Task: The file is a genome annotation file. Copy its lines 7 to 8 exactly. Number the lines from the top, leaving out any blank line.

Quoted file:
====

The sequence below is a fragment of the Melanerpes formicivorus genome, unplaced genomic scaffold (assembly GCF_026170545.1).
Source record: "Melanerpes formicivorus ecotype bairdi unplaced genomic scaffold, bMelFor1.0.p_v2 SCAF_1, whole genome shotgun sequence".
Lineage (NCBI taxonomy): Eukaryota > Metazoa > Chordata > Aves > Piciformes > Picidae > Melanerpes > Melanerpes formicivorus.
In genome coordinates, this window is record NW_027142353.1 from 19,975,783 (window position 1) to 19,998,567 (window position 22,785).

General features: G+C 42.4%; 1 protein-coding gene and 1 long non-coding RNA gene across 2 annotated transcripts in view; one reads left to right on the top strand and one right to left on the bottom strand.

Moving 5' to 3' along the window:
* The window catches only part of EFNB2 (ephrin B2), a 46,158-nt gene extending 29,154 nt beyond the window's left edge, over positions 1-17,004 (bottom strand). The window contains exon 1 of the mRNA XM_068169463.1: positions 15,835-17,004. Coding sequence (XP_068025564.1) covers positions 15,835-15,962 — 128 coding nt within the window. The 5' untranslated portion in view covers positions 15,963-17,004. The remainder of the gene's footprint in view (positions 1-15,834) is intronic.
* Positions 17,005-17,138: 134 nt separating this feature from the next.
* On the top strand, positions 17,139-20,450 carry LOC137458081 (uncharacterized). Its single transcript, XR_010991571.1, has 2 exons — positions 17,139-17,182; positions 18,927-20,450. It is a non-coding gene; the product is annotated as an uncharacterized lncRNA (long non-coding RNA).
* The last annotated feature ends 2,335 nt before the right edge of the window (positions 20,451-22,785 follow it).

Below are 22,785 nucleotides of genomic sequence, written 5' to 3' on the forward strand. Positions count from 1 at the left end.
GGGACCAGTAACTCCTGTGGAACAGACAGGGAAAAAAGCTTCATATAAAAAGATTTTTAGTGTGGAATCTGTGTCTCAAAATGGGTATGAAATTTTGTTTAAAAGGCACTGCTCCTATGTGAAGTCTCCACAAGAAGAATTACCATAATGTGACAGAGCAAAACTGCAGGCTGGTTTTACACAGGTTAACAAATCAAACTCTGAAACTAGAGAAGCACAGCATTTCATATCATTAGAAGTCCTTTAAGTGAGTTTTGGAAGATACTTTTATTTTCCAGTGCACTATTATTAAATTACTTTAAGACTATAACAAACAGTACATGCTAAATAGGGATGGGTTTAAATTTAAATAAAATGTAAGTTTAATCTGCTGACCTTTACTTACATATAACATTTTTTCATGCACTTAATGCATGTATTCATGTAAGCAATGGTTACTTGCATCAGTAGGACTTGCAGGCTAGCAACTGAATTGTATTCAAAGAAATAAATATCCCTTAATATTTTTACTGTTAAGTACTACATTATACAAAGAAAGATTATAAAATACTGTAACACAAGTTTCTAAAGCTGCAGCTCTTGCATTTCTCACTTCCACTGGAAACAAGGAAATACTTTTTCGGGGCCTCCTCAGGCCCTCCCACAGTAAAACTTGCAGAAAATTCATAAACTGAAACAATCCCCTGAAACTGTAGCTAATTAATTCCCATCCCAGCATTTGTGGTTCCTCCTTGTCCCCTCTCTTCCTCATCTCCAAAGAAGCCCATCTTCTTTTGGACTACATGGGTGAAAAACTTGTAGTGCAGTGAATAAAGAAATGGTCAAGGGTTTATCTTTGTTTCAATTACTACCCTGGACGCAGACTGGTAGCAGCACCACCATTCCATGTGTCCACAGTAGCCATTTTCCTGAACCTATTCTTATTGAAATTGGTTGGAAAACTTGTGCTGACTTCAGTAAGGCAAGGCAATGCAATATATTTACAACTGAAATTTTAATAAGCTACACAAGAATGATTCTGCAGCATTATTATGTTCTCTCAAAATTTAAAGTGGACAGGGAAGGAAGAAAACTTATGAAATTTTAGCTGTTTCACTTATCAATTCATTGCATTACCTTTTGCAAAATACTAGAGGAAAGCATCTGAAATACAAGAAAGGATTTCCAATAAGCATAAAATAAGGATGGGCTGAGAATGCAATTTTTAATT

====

* The window catches only part of EFNB2 (ephrin B2), a 46,158-nt gene extending 29,154 nt beyond the window's left edge, over positions 1-17,004 (bottom strand). The window contains exon 1 of the mRNA XM_068169463.1: positions 15,835-17,004. Coding sequence (XP_068025564.1) covers positions 15,835-15,962 — 128 coding nt within the window. The 5' untranslated portion in view covers positions 15,963-17,004. The remainder of the gene's footprint in view (positions 1-15,834) is intronic.
* Positions 17,005-17,138: 134 nt separating this feature from the next.